New bid to limit use of cloned embryos for medical research

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Health ministers introduced legislation yesterday to regulate the use of cloned embryos for medical research and said further measures might be needed to close new loopholes.

Health ministers introduced legislation yesterday to regulate the use of cloned embryos for medical research and said further measures might be needed to close new loopholes.

The introduction into the House of Lords of the Human Reproductive Cloning Bill came after ministers admitted that current law on embryo research did not cover cloning.

The Government wants to ban so-called reproductive cloning while allowing the cloning of embryos for research into stem cells. These are master cells that can develop into any type of tissue and could be used to treat a range of intractable diseases. Ministers feared a loophole would have permitted human clones to be created legally in Britain.

As the new Bill was being introduced, Lord Hunt of Kings Heath, the Health minister, acknowledged that embryo clones created legally for medical research might still fall outside existing or planned legislation.

He said that if this happened, the Government "will not hesitate to bring forward further legislation, when Parliamentary time allows to ensure that embryos created in this way are regulated in the same way as embryos created by fertilisation".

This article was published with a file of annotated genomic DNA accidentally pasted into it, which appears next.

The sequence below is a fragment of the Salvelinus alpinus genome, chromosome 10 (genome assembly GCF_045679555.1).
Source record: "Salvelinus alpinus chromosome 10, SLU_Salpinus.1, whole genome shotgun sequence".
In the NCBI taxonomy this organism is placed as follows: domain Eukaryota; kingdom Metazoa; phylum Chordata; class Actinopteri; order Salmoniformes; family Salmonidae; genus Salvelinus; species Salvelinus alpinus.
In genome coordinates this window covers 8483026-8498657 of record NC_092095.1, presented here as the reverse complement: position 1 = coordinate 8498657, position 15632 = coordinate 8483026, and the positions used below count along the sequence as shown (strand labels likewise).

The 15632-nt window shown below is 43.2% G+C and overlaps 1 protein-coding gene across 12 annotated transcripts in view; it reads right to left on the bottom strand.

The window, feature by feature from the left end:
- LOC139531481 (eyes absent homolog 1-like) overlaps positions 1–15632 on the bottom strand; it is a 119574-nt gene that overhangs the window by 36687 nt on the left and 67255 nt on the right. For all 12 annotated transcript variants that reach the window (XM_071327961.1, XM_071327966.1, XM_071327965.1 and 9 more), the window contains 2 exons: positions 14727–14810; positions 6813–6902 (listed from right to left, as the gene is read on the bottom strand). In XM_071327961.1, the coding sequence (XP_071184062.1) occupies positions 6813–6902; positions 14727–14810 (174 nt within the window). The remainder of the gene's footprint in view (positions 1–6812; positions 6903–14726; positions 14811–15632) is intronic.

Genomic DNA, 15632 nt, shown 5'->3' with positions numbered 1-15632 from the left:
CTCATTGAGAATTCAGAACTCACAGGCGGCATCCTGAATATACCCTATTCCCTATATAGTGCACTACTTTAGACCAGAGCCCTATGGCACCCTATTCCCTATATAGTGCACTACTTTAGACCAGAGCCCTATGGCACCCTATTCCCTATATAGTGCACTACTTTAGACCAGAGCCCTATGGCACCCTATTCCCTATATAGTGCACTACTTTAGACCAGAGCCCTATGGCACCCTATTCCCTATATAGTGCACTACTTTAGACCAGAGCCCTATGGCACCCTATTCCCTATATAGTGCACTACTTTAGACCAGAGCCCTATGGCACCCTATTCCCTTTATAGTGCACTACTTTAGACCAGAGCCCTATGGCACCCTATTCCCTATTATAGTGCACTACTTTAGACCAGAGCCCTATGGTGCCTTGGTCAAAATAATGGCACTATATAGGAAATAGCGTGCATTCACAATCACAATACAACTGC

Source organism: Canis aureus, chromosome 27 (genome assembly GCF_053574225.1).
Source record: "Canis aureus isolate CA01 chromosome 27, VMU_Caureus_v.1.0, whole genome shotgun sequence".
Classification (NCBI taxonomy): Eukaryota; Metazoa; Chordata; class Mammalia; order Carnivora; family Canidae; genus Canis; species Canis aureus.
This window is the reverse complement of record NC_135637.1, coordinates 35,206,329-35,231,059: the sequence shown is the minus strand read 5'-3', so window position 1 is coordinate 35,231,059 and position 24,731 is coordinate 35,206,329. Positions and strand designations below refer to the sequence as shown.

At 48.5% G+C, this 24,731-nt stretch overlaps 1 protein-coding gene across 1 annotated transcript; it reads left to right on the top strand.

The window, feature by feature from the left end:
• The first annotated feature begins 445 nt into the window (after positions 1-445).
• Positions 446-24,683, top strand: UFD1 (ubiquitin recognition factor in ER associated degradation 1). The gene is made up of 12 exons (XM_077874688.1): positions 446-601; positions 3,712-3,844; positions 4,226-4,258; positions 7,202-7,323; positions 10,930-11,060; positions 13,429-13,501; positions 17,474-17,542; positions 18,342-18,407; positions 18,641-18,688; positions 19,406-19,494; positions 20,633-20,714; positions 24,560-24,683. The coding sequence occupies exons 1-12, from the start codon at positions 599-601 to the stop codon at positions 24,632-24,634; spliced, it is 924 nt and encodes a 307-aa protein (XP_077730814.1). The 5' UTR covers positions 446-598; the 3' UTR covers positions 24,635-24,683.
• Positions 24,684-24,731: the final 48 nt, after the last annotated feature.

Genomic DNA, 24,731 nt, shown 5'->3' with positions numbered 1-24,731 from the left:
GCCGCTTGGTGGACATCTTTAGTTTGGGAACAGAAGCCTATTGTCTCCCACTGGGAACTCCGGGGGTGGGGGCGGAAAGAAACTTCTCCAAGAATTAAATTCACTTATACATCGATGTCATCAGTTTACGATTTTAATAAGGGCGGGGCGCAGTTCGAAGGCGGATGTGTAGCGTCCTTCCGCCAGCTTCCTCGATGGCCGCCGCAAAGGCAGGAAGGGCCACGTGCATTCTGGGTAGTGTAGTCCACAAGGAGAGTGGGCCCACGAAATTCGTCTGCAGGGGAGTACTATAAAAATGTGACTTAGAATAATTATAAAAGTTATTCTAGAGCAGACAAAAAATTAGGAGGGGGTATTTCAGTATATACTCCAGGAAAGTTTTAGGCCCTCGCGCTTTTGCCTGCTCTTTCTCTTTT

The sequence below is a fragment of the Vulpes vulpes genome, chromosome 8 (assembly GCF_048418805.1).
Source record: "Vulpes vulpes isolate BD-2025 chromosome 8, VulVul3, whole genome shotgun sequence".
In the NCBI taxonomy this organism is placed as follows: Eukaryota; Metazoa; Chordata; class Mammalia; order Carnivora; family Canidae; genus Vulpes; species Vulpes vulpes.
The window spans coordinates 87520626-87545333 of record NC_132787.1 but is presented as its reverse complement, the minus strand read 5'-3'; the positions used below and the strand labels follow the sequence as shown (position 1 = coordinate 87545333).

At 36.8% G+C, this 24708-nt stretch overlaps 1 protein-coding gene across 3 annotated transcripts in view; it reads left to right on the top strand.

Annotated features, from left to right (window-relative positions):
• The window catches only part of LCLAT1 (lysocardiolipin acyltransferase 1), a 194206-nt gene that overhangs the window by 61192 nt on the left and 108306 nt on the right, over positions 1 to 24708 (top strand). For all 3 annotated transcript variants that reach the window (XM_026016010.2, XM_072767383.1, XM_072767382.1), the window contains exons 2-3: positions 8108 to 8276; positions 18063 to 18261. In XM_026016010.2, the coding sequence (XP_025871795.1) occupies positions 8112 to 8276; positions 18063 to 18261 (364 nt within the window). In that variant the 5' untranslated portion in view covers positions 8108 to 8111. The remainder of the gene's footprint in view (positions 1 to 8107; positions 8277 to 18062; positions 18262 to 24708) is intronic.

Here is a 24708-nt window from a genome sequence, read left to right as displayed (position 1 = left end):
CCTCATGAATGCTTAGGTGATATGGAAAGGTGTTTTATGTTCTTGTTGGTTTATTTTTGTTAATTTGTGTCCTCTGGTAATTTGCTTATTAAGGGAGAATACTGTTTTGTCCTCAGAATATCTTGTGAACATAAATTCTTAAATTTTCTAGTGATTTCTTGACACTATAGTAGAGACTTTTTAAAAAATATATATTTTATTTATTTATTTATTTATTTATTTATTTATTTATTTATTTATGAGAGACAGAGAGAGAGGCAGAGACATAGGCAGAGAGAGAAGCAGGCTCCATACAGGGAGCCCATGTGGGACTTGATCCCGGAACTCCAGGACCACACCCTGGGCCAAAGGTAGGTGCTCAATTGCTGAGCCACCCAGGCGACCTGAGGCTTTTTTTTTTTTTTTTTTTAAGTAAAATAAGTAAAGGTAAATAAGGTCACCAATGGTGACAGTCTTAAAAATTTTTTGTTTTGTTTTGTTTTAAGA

The emergency legislation follows condemnation by politicians, church leaders and experts in bio-ethics of the announcement on Sunday that a UScompany has created the world's first embryonic human clone for therapeutic purposes.

President George Bush led the chorus of disapproval saying that cloning a human embryo was morally indefensible and should be banned.

Advanced Cell Technology, a biotechnology company based in Worcester, Massachusetts, said that it had created a cloned human embryo that had grown to the six-cell stage as part of a research project into embryonic stem cells.

The company said it had no intention of being involved in so-called reproductive cloning, where a cloned embryo is implanted into the womb.

ButSeverino Antinori, an Italian fertility doctor, said yesterday he would clone a human embryo for reproductive purposes within six months.

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